Hunger Strikes by Women Prisoners
In July 1909, a member of the Women’s Social and Political Union named Marion Wallace-Dunlop went on a hunger strike in Holloway Prison. She was serving term for what can only be considered a political crime. On a wall in Parliament, she’d penned an excerpt from England’s 1689 Bill of Rights reading, “It is the right of the subject to petition the King, and all commitments and prosecutions for such petitioning are illegal.” In spite of her obvious political motivation, she was classified as a common criminal.
By now, authorities were reinterpreting their application of the law to make things much harder on women protesters. Before 1908—when the flow of arrested suffragists had been merely a trickle—Britain’s Home Office designated the women as first-division prisoners, meaning they were considered political prisoners. First division prisoners were allowed to wear their own clothes, receive food parcels from friends, and have regular visitors. But as the women’s campaign became more militant, the government designated them as second division offenders. This meant the women lost contact with the outside world and the opportunities to wear their own clothes. They were also locked up in separate cells.
Authorities released Wallace Dunlop on the fourth day of her hunger strike, so fearful were they that she would die from starvation and make a bad public relations spectacle even worse. When other incarcerated suffragists followed her example and refused food, the government initially released them, as well. But then, Home Secretary Herbert Gladstone ordered prison doctors to force-feed the women. This gave suffragists a dangerous, new political weapon.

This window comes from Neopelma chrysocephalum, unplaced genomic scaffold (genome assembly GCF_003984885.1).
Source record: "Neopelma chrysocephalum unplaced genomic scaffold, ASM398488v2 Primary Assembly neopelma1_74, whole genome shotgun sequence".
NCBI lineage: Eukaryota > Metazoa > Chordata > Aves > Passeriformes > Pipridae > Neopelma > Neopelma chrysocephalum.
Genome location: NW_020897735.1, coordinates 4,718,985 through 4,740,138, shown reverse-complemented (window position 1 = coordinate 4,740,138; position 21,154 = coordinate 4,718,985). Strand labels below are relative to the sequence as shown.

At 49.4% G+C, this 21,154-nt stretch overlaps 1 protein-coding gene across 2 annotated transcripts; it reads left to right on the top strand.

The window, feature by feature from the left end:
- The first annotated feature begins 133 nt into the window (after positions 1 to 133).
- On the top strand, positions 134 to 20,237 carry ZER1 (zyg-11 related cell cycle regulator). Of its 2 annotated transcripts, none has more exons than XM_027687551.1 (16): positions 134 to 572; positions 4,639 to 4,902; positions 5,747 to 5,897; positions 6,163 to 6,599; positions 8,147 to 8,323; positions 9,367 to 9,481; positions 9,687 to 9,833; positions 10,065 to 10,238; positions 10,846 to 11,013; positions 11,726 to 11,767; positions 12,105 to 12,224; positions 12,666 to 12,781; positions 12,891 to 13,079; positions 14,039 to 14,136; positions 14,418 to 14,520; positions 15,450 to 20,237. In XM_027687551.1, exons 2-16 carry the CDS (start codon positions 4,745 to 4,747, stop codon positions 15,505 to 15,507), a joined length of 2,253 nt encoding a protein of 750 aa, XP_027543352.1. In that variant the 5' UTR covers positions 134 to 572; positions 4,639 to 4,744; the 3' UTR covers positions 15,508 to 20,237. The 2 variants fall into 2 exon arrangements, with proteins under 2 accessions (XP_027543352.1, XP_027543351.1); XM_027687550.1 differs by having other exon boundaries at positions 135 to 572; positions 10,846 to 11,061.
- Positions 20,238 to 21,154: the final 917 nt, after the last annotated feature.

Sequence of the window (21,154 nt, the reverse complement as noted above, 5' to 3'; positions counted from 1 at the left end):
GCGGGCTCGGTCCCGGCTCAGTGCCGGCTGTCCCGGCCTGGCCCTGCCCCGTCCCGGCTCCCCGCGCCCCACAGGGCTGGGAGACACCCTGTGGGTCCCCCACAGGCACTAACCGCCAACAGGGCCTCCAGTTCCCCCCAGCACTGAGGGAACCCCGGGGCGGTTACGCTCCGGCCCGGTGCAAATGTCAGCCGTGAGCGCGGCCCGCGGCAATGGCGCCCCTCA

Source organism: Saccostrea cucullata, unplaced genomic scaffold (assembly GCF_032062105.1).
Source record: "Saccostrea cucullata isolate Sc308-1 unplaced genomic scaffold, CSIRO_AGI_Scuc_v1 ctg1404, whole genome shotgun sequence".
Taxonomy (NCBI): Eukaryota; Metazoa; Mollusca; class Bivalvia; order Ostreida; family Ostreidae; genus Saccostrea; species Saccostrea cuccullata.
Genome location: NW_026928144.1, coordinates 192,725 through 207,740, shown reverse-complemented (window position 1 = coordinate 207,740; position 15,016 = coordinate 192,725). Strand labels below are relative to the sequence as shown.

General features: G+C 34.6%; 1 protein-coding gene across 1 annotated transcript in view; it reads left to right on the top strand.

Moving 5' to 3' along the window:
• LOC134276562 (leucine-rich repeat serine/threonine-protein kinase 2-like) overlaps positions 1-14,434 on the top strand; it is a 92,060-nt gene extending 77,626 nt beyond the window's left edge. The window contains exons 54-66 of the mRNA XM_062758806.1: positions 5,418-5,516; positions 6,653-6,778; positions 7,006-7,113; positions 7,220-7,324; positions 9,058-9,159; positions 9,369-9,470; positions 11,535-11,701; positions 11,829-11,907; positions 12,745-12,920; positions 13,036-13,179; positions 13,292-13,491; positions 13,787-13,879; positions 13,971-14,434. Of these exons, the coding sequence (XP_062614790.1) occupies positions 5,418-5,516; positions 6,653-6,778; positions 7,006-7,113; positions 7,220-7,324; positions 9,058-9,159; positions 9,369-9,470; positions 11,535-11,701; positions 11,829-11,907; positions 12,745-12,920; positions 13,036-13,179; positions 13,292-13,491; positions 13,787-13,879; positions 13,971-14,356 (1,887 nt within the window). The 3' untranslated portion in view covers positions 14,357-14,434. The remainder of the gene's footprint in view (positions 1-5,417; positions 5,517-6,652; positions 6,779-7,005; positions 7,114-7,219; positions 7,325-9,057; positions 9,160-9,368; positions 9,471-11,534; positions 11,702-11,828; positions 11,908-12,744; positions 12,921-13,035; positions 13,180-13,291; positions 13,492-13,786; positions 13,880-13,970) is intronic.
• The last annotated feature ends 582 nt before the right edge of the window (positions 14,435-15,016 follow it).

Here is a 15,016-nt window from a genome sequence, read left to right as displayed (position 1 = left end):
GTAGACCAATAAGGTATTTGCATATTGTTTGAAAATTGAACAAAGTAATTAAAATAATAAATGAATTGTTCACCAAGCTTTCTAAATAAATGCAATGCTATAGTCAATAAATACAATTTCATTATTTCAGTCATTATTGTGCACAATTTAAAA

Martyrs for a Cause
The brutal nature of force-feeding allowed the women to depict hunger-strikers as victims of conscience and as martyrs for a cause. Multiple prison staffers would physically restrain a hunger striker, while a doctor forced a rubber tube up the woman’s nose and down into her stomach or pried open her teeth. Then, a mix of eggs or milk would be poured down her throat. The process sometimes was accomplished at the cost of broken teeth and near-asphyxiation; and prisoners were subject to such feedings twice a day.
The number of women subjected to this treatment was significant. Between the fall of 1909 and 1913, archival documents show that between 2,000 and 3,000 “women and some men of all classes have incurred imprisonment as a protest against the refusal of successive Governments to enfranchise the women of” Britain.
Common Questions about the Women’s Suffrage Movement
‘Women’s Sunday Demonstration’ was the largest political rally London had ever seen. It came in response to an announcement by the new prime minister, H.H. Asquith, that he would consider an electoral reform measure limited to men but that Parliament would not take up a recently introduced women’s suffrage bill.
Nearly 1,000 British female suffragists were incarcerated between 1905 and 1914.
As second division offenders, the women lost contact with the outside world and the opportunities to wear their own clothes. They were also locked up in separate cells.